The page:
Friday, May 29, 2015

7QT: Seven Quick Takes (Volume XIII)

I'm linking up with This Ain't the Lyceum to bring you seven quick takes from my world this week.  

The Josh Duggar Scandal.

I was traveling last week, so I didn't hear about the Josh Duggar abuse scandal until after the story broke.  Elizabeth Esther summarizes a wonderful response.  What he did was a crime.  Yes, he was a juvenile at the time, but it was punishable by LAW.  This is not something to be handled by parents or a family friend who subjects the offender to manual labor.  This is not something to be "forgiven and forgotten."  This is a dangerous behavior that is not just cured by a prayer.  It is high time that the Christian community call a spade a spade.  I was so disappointed that some whom I admire defended Josh Duggar's actions, calling out "liberal hypocrisy."  Hypocrisy abounds, yes.  We have not held MANY accountable for their CRIMES, but that doesn't mean we shouldn't hold Josh accountable also.  I grew up in a church that was different from the Duggar's beliefs, but similar to this family.  The girls are probably not told or even aware that this is a crime or abuse.  They are being told it's a "mistake," and they should "forgive."  This creates cognitive dissonance and makes healing even harder.  You doubt yourself and your experience.  You think you're being selfish for the innate anger and outrage at what happened.  You are re-traumatized by such an insufficient response. We have GOT to do better as a Christian community and stop protecting child abusers.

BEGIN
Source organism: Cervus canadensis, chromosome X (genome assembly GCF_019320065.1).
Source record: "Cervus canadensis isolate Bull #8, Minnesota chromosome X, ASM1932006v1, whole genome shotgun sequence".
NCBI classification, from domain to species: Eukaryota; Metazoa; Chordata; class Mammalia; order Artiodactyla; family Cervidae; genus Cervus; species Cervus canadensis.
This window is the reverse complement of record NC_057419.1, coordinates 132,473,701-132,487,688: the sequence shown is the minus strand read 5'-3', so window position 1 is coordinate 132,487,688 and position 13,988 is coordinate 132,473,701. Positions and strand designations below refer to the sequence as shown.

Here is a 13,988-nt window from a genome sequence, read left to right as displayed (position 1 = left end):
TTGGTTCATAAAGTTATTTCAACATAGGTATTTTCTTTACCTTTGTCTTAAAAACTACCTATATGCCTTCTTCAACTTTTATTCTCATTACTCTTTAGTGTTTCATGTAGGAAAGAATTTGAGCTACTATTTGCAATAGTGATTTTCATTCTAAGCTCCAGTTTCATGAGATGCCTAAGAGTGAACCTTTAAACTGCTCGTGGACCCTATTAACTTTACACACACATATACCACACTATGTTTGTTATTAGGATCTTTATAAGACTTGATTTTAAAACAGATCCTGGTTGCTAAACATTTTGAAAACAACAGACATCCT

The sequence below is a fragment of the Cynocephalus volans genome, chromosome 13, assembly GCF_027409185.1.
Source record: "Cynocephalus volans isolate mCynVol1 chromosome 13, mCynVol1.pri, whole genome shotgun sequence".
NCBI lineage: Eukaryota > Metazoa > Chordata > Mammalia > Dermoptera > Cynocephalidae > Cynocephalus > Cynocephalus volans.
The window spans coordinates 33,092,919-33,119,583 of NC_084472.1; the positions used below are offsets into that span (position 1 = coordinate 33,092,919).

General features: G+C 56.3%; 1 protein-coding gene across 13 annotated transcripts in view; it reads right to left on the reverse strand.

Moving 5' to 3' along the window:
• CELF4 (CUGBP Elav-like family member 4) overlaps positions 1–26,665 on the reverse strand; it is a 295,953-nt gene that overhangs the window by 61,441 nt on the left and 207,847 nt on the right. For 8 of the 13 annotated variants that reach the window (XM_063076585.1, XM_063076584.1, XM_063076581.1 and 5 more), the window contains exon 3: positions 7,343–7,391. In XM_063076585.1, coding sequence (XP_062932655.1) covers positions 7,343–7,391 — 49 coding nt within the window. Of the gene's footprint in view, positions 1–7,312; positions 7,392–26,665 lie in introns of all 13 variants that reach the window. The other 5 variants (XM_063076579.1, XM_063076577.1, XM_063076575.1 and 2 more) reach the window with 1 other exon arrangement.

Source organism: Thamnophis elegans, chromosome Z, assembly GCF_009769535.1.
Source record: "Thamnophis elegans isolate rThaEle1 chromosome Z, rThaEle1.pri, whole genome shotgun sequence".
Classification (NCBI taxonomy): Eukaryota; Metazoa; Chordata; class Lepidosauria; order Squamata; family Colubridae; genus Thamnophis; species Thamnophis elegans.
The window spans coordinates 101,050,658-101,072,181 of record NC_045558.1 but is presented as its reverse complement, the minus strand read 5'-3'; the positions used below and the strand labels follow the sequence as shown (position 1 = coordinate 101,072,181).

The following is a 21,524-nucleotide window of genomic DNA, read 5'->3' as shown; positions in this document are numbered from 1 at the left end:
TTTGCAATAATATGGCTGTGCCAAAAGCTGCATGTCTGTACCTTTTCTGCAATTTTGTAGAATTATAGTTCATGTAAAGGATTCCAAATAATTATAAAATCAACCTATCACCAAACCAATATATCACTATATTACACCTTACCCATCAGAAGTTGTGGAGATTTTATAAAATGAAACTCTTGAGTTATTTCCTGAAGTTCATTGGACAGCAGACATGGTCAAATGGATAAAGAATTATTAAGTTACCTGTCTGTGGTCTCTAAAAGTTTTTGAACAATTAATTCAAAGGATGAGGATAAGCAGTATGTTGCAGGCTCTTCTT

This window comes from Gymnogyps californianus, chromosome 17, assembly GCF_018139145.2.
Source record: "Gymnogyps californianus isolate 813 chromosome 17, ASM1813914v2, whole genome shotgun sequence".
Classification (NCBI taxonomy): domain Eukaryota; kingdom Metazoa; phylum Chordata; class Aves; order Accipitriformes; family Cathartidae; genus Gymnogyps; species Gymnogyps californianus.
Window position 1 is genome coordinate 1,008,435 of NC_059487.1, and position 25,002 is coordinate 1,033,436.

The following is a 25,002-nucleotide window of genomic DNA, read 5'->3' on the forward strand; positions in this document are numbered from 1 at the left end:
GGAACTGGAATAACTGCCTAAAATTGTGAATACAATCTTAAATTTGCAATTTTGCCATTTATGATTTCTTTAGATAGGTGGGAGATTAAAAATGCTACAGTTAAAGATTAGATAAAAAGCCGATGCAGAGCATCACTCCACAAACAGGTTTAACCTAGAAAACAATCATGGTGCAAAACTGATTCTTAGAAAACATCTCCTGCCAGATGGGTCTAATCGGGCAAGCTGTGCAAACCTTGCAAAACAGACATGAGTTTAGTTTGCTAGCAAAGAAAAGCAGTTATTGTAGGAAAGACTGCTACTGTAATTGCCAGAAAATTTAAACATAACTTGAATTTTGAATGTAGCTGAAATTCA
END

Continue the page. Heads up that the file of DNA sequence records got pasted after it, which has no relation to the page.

The Village Church Scandal.